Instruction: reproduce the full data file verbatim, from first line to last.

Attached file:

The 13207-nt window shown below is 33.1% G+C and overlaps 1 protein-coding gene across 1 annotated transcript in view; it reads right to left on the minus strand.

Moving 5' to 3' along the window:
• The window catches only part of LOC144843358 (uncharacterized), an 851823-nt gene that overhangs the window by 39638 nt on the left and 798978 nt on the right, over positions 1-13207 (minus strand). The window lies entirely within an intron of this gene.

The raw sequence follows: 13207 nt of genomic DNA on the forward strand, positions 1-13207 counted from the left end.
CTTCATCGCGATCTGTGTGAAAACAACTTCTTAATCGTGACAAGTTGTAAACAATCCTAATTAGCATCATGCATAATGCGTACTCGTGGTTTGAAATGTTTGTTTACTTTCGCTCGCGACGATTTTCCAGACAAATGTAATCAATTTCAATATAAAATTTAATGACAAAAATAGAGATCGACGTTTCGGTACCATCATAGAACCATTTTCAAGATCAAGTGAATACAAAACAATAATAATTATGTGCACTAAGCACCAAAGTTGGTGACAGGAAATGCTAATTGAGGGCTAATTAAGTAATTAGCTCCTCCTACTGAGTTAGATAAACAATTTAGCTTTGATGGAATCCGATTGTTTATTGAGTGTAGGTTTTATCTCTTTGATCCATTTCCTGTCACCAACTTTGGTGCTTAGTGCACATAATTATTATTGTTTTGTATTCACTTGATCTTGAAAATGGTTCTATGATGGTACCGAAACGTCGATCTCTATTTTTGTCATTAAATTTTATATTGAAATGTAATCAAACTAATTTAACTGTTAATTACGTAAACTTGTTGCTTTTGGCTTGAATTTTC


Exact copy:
The 13207-nt window shown below is 33.1% G+C and overlaps 1 protein-coding gene across 1 annotated transcript in view; it reads right to left on the minus strand.

Moving 5' to 3' along the window:
• The window catches only part of LOC144843358 (uncharacterized), an 851823-nt gene that overhangs the window by 39638 nt on the left and 798978 nt on the right, over positions 1-13207 (minus strand). The window lies entirely within an intron of this gene.

The raw sequence follows: 13207 nt of genomic DNA on the forward strand, positions 1-13207 counted from the left end.
CTTCATCGCGATCTGTGTGAAAACAACTTCTTAATCGTGACAAGTTGTAAACAATCCTAATTAGCATCATGCATAATGCGTACTCGTGGTTTGAAATGTTTGTTTACTTTCGCTCGCGACGATTTTCCAGACAAATGTAATCAATTTCAATATAAAATTTAATGACAAAAATAGAGATCGACGTTTCGGTACCATCATAGAACCATTTTCAAGATCAAGTGAATACAAAACAATAATAATTATGTGCACTAAGCACCAAAGTTGGTGACAGGAAATGCTAATTGAGGGCTAATTAAGTAATTAGCTCCTCCTACTGAGTTAGATAAACAATTTAGCTTTGATGGAATCCGATTGTTTATTGAGTGTAGGTTTTATCTCTTTGATCCATTTCCTGTCACCAACTTTGGTGCTTAGTGCACATAATTATTATTGTTTTGTATTCACTTGATCTTGAAAATGGTTCTATGATGGTACCGAAACGTCGATCTCTATTTTTGTCATTAAATTTTATATTGAAATGTAATCAAACTAATTTAACTGTTAATTACGTAAACTTGTTGCTTTTGGCTTGAATTTTC